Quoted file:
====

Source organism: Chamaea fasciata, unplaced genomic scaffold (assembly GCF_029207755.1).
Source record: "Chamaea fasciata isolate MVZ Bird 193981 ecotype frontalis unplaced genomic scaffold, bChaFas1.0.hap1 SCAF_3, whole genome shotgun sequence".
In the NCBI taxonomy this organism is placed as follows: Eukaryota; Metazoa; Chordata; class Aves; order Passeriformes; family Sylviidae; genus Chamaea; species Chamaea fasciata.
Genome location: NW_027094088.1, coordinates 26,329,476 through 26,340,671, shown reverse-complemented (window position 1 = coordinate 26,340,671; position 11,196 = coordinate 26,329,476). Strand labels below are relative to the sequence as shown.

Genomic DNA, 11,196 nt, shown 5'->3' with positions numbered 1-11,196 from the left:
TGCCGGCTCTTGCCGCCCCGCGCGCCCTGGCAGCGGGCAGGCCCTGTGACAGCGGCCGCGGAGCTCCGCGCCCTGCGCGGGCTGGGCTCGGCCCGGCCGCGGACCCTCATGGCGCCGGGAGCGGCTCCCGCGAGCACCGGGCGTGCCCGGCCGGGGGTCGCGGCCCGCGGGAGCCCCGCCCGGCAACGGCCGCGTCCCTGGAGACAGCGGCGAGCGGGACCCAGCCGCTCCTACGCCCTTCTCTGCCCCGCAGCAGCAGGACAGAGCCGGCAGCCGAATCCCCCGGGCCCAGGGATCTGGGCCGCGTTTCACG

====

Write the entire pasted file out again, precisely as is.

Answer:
Source organism: Chamaea fasciata, unplaced genomic scaffold (assembly GCF_029207755.1).
Source record: "Chamaea fasciata isolate MVZ Bird 193981 ecotype frontalis unplaced genomic scaffold, bChaFas1.0.hap1 SCAF_3, whole genome shotgun sequence".
In the NCBI taxonomy this organism is placed as follows: Eukaryota; Metazoa; Chordata; class Aves; order Passeriformes; family Sylviidae; genus Chamaea; species Chamaea fasciata.
Genome location: NW_027094088.1, coordinates 26,329,476 through 26,340,671, shown reverse-complemented (window position 1 = coordinate 26,340,671; position 11,196 = coordinate 26,329,476). Strand labels below are relative to the sequence as shown.

Genomic DNA, 11,196 nt, shown 5'->3' with positions numbered 1-11,196 from the left:
TGCCGGCTCTTGCCGCCCCGCGCGCCCTGGCAGCGGGCAGGCCCTGTGACAGCGGCCGCGGAGCTCCGCGCCCTGCGCGGGCTGGGCTCGGCCCGGCCGCGGACCCTCATGGCGCCGGGAGCGGCTCCCGCGAGCACCGGGCGTGCCCGGCCGGGGGTCGCGGCCCGCGGGAGCCCCGCCCGGCAACGGCCGCGTCCCTGGAGACAGCGGCGAGCGGGACCCAGCCGCTCCTACGCCCTTCTCTGCCCCGCAGCAGCAGGACAGAGCCGGCAGCCGAATCCCCCGGGCCCAGGGATCTGGGCCGCGTTTCACG